If you're like me, it's not winter until it gets COLD. Last winter was one of those, mild with no real shots of cold weather. If you don't like winter or cold weather, close your eyes for a moment and savor those memories from last year... then back to reality as we look ahead. Winter is FAR from over and as far as we're concerned, it begins in about two weeks or so.
I wish I could come up with dramatic ways to say we're going to get cold, but since we're 2-3 weeks away, I have a little time to pick the best words. But it's going to get cold, plain and simple. The arctic air that's been bottled up in Alaska and Canada is about to take a trip south and make some dramatic changes to our weather here. Here's why.
In my last few blog posts, I've talk about several weather indices as well as changes that are occurring in the upper levels of the atmosphere. I'll try to piece all of that together so it make some sense.
Sudden Stratospheric Warming (SSW)
The first thing I'll discuss is the Sudden Stratospheric Warming or SSW. I talked about this in my last post and alluded to the fact that this was going to occur and would be a Major SSW, and this IS occurring right now. There is still a lot of research being done on SSW's and the study of how the upper levels of the atmosphere play an important part in what happens to our weather at the surface. But what we do know is that these type of events have direct correlations with blocking patterns and temperatures. In this case, it appears the SSW will be to be the kicker to get the cold air to start moving our direction.
As of this morning, the 10hPA temperatures have risen more than 40ºC (from ~-80C) and the zonal winds have decreased from ~80 m/sec to almost zero with a reversal expected to take place. Click this link to view the temps and winds in the stratosphere. If you click through the 10hPA images, you'll see a total split of the stratospheric polar vortex by 72 hours. This also occurs at the 30hPA level even sooner.
These changes are important and imply that this is a Major SSW and we haven't had one of those in several years. Here's an Abstract from a paper on SSW's
"The dynamics of the stratosphere sudden warming phenomenon is discussed in terms of the interaction of vertically propagating planetary waves with zonal winds. If global-scale disturbances are generated in the troposphere, they propagate upward into the stratosphere, where the waves act to decelerate the polar night jet through the induction of a meridional circulation. Thus, the distortion and the break-down of the polar vortex occur. If the disturbance is intense and persists, the westerly jet may eventually disappear and an easterly wind may replace it. Then “critical layer interaction” takes place. Further intensification of the easterly wind and rapid warming of the polar air are expected to occur as well as weakening of the disturbance. The model is verified by numerical integrations of the adiabatic-geostrophic potential vorticity equation. Computed results possess features similar to those observed in sudden warming phenomena."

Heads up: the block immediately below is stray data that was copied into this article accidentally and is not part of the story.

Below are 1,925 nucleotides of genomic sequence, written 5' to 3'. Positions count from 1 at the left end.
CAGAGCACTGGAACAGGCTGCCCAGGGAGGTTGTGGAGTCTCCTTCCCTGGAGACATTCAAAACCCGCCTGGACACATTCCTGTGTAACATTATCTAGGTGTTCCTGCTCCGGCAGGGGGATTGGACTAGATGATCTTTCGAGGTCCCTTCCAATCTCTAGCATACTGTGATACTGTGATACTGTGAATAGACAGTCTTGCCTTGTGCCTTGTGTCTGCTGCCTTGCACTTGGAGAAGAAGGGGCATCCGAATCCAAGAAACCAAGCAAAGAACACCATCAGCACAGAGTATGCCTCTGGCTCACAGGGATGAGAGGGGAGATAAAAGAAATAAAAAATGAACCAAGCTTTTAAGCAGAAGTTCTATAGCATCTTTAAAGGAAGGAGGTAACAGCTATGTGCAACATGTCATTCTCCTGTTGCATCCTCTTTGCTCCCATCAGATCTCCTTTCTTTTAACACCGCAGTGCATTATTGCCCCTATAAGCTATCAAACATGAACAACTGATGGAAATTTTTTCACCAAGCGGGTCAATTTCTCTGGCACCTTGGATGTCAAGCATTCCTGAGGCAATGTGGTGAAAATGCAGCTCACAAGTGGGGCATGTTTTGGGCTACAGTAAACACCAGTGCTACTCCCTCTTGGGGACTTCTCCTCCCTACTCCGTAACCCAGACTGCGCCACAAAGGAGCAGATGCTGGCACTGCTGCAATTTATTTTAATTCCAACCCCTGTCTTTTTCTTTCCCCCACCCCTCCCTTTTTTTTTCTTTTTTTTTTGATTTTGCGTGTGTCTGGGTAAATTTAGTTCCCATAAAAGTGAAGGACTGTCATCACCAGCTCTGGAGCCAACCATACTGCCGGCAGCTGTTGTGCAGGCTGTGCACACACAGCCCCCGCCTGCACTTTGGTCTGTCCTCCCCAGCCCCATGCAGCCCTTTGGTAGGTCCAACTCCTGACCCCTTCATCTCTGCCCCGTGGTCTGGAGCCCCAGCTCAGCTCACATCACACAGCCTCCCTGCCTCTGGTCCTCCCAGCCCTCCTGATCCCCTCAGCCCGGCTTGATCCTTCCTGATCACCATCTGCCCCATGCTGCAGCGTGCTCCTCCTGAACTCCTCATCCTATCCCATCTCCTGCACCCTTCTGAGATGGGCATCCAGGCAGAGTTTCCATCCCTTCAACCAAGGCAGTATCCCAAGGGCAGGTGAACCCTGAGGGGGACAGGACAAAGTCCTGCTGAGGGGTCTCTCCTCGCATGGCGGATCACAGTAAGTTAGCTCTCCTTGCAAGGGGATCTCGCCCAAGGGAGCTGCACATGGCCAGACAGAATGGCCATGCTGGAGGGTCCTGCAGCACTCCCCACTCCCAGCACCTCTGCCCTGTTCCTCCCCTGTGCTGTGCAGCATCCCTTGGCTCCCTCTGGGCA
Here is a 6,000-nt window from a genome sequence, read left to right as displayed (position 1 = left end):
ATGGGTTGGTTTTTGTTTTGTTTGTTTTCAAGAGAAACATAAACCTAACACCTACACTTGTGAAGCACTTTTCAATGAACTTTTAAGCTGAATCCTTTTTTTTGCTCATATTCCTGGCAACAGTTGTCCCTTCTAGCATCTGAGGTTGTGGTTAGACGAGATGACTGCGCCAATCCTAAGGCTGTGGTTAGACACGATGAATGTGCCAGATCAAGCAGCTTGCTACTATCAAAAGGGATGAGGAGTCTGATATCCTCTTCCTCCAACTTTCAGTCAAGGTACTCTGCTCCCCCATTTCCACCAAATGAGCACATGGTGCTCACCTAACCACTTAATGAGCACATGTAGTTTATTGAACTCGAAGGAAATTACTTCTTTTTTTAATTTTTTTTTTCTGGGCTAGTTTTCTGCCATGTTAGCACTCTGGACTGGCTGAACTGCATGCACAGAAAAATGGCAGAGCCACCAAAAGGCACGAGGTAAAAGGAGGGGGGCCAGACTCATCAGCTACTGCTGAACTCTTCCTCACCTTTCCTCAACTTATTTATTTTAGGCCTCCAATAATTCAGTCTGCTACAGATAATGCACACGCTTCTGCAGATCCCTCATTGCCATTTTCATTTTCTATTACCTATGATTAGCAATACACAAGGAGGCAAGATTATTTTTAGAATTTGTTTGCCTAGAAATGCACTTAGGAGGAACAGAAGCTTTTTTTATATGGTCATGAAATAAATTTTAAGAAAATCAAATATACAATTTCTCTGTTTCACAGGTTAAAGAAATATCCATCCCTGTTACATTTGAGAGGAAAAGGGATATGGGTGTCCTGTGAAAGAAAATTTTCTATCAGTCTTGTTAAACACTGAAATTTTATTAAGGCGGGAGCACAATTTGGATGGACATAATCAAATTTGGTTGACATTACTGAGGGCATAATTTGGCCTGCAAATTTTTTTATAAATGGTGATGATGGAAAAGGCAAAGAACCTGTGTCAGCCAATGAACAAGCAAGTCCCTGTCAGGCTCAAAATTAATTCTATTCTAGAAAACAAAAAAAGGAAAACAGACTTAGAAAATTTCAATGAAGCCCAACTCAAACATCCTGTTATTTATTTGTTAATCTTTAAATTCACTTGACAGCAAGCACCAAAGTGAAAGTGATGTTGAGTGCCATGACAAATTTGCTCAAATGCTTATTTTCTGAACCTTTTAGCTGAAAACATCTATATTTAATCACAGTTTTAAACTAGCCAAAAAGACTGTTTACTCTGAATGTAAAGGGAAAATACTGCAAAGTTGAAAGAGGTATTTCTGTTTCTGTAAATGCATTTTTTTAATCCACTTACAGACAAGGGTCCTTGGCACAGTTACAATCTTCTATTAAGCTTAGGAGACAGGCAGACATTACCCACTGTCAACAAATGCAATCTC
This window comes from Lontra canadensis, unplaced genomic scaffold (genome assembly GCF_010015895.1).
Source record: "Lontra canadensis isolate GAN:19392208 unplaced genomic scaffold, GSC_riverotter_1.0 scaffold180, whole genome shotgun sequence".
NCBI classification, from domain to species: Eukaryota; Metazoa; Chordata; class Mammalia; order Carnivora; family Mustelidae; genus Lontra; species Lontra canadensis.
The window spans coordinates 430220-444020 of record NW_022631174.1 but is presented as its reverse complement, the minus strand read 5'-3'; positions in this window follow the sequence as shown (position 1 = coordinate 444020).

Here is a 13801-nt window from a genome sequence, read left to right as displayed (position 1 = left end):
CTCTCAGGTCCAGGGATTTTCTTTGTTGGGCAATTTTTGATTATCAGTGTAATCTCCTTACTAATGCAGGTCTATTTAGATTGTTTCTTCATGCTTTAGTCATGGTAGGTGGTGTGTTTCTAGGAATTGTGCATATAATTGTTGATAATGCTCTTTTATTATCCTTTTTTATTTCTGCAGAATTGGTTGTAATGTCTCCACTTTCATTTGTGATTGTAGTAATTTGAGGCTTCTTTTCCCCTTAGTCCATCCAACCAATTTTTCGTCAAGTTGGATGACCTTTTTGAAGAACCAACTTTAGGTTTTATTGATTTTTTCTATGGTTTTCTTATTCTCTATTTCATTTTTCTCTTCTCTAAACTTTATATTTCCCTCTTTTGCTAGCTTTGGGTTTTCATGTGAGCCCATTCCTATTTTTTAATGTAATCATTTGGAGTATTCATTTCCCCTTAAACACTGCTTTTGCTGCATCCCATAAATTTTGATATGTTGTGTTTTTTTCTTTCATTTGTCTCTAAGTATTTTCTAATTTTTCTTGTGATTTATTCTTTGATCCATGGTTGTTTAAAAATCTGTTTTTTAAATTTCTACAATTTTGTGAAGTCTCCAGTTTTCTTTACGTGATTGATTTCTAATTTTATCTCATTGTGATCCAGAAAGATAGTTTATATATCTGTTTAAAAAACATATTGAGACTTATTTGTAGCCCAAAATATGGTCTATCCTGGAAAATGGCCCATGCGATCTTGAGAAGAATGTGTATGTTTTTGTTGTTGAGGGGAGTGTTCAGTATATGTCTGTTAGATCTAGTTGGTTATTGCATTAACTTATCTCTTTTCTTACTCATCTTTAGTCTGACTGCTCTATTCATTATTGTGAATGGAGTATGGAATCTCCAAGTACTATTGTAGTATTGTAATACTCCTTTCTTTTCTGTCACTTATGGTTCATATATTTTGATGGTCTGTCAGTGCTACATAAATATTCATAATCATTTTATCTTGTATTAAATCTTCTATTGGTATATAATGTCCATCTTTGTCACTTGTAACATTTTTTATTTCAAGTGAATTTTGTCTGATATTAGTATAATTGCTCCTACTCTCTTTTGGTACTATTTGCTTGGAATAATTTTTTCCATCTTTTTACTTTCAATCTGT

One important thing to note... since the stratosphere has warmed almost 100 degrees, there is a corresponding drop in temperatures at lower levels and this has important implications for temperatures at the surface. I wanted to share this link, it shows through time-lapse animations, the process of SSW and how the polar vortex breaks down. Very cool.
The next piece is are the blocking patterns that need to be in place in order to get the cold air here. Specifically, we're looking at three patterns, the Arctic Oscillation (AO), the North American Oscillation (NAO) and the Eastern Pacific Oscillation (EPO). For us, it's a matter of having the right combination of blocking to squeeze the cold air south instead of allowing it to slide east and north.
The models have been hinting about a negative NAO and EPO for a few weeks now. One of the issues we've had so far this winter has been the active upper air pattern that has brought air that originated over the Pacific Ocean. While that was good for rainfall, it prevented any real cold air to penetrate south. That pattern had to do with a EPO+ or positive EPO. That's all getting ready to change with the EPO forecasted to go negative shortly. A EPO- brings a nice blocking ridge of high pressure over the Pacific, effectively blocking that warm moist air from moving this way, and providing a barrier that keeps the cold air channeled within the continental US.
In order to channel cold air our way, the AO and NAO need to be in a negative state, and both models are forecasting some very negative states toward the end of the month. Blocking created by NAO- will force the winter storm tracks as well as cold, south instead of the zonal (east-west) flow that we've had for most of this winter.
So what does all of this mean?
There is a lag between what happens in the stratosphere and what we see on the ground,,, roughly two weeks or so. The blocking that will accompany the effects of the SSW is also about that far off. So we're looking at about 2 weeks or so before we experience any of these changes. We will have a period of mild weather between now and then, and then the vodka cold arrives (it's been -60ºF in Russia this winter). At this point it's anyone's guess as to how cold, but meteorologist have been saying the coldest air in more than two years will be coming. Right now expect the last week or so of January, and possibly the whole month of February, to be well below normal for temperatures... and possibly above normal for winter precipitation.
Hold on to your hats! This is going to be fun!
Please remember, whenever you need weather information, please visit us at the new and improved DaculaWeather.com. You can also get the latest weather information by following us on Twitter and Facebook
DaculaWeather.com... Your Window to the Weather